Staying at the Inn at Cooperstown was a wonderful experience. I had so much fun exploring the bed and breakfast, which is a historic landmark designed by Henry J. Hardenbergh, famed architect of the Plaza Hotel.
The inn, built in 1874, feels more like a home than a hotel. There are a lot of little touches that make you want to stay inside, from a large selection of board games and books to the locally-flavored art on the walls to the coffee, tea, and hot chocolate you can make throughout the day.
There’s a lot of tourist info on the ground floor you can check out. A significant amount of beer-brewing and cider-making activity goes on in the area.
On the wall was this picture of the Empire State Carousel, which I saw at the Farmers’ Museum.
All of the 18 guest rooms are different. Mine had a red, orange, and yellow color scheme.
The rooms that didn’t have anyone staying in them are unlocked, so I peeked into other rooms. They were all uniquely inviting.
My room was $135 a night. I visited Cooperstown outside of baseball season, so the price is probably higher during those months.
Breakfast is included. Although the selection is limited, the nice staff will do their best to accommodate dietary restrictions. When I was there, breakfast was fruit salad, toast, ham-and-Swiss-cheese frittata, and corn and blueberry muffins. The frittata and muffins were freshly made in the kitchen.
I burned off the calories checking out the scenery of Otsego county, which Cooperstown is the county seat of. Cooperstown is right on a huge lake with stunning views of the hills and water. It must be even more beautiful when the weather warms up and the plant life comes back.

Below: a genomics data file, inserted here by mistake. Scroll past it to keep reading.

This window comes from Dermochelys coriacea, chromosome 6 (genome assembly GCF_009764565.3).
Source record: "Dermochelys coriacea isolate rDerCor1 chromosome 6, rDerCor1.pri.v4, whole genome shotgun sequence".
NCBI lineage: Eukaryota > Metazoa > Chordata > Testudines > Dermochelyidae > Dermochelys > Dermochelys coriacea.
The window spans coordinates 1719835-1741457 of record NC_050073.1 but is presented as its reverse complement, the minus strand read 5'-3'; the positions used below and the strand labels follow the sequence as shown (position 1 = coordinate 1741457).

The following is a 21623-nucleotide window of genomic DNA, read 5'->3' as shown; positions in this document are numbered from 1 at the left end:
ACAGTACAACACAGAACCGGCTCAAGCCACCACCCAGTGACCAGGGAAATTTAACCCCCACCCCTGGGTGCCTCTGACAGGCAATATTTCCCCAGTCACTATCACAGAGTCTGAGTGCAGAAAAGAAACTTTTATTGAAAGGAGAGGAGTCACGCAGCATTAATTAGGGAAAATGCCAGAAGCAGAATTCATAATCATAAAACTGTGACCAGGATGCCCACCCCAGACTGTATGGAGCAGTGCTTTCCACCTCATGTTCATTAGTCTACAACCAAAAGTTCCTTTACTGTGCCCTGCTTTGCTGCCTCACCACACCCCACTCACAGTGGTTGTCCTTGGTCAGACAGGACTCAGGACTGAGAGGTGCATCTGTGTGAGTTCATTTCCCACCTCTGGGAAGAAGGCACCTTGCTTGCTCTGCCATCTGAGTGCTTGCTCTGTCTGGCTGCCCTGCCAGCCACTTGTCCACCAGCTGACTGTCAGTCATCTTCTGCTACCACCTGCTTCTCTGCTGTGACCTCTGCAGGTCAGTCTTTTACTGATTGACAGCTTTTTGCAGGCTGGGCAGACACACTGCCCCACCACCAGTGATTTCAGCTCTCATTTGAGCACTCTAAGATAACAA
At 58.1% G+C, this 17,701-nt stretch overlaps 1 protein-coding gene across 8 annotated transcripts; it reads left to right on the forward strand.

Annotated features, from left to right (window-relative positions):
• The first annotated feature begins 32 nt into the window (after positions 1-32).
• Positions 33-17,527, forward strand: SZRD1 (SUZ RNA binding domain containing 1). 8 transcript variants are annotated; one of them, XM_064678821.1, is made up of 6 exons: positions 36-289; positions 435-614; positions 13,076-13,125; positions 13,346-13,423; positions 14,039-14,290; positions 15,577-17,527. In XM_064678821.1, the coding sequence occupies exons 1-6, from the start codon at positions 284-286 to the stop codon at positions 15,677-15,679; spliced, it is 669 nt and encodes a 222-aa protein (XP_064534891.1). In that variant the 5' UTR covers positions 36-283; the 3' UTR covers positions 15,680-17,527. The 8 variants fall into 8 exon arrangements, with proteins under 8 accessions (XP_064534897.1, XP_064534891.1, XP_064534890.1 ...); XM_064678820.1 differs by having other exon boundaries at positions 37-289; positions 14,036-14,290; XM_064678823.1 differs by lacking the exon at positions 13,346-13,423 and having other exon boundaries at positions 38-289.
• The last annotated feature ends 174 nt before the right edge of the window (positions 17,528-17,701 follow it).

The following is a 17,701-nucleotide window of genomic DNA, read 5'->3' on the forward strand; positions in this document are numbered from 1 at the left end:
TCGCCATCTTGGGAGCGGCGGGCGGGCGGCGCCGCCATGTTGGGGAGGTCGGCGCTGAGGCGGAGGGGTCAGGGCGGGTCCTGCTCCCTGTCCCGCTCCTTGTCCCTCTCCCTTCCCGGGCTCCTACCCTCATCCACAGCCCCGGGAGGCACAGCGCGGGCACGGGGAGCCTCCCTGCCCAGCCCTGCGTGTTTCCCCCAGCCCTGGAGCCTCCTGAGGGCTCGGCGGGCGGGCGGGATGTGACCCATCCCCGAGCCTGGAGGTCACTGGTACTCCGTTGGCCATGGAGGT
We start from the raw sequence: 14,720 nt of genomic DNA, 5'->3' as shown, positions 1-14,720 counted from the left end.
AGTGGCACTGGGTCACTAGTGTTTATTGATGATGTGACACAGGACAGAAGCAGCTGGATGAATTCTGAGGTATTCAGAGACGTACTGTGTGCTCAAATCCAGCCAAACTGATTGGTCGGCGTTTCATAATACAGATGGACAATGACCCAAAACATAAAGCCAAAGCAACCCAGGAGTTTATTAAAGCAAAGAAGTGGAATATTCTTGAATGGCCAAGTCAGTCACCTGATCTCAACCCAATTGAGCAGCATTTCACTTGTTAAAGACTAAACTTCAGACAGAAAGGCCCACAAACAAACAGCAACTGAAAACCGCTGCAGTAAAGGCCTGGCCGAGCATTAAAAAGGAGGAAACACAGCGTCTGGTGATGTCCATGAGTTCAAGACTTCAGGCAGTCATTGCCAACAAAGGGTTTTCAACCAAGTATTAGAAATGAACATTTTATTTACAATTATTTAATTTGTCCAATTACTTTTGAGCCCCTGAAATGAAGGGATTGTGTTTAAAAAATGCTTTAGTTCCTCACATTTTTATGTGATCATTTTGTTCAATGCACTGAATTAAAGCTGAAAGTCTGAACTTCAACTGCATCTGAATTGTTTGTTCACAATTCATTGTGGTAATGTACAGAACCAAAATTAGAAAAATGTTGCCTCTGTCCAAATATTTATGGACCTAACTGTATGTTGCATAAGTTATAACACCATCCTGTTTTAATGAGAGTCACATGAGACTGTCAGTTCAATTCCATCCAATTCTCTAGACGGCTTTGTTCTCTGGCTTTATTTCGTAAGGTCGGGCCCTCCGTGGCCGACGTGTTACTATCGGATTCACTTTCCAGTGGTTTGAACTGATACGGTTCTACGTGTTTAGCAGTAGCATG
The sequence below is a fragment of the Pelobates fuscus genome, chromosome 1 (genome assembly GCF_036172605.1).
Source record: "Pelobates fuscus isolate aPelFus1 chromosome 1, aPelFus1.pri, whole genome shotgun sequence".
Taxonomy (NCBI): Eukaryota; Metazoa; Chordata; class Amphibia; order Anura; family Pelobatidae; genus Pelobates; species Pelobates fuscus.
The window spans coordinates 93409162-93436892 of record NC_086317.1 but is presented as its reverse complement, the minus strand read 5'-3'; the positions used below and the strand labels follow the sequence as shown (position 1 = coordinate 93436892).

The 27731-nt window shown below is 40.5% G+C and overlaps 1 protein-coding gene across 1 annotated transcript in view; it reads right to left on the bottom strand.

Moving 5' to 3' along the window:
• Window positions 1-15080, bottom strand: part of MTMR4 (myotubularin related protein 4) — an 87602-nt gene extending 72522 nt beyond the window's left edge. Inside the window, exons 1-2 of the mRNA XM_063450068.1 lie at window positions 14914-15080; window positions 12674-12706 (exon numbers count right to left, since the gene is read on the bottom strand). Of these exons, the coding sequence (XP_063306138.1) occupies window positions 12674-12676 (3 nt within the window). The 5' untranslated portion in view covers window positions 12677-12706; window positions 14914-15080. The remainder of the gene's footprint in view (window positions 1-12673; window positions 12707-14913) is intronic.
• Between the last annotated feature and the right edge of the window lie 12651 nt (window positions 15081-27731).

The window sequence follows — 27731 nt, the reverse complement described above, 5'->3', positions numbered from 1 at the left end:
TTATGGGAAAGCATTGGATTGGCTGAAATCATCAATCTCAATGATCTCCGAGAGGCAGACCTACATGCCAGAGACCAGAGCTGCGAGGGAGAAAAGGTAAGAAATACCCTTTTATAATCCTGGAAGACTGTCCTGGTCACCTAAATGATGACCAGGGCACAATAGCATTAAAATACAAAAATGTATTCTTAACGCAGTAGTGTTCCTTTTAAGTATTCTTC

Before going back to Manhattan, I took one more walk and visited the public library. The library building was also home to a store selling arts and crafts from the community and a gallery showcasing student work.
To get back to the Albany-Rensselaer train station, where I would catch an AMTRAK back to the city, I took Absolute Taxi, which charged me $145 for the trip (I added a $15 tip, totaling $160). I took another taxi company to get to Cooperstown and was charged a flat rate of $195 before the tip. If you have to take a taxi to Cooperstown, I definitely recommend Absolute Taxi because of the significant price difference. However, if you can rent a car, that is going to be your best option because $145 both ways is still a lot.
My ride from Cooperstown to Albany-Rensselaer was the most enjoyable taxi trip I’ve ever had. Not only was I seeing the scenery of rural New York, which was new to me, I had a great time listening to my driver talk. She told me about her family, which has been here since pretty much colonial days, and has been farming for generations. Because of this, she was very knowledgeable about the area’s geography, weather, animals, and agriculture. She told me a lot of stories about people who lived in Otsego county, including her own family – “They work too hard. They feed the world,” she said about her parents, who farmed.
It was obvious that she really loved where she had grown up. She also enjoyed her job driving because “it’s like the world at my door because you meet people from all over the world.” It was interesting for me to learn so much about this small corner of the world’s history and culture because I had only really known New York City before coming here.
“All of upstate New York has been a playground for New York City” is what my driver had to say about things.
This wraps up the Cooperstown posts, celebrating America’s pastime and times past (to borrow some words from tourist marketing).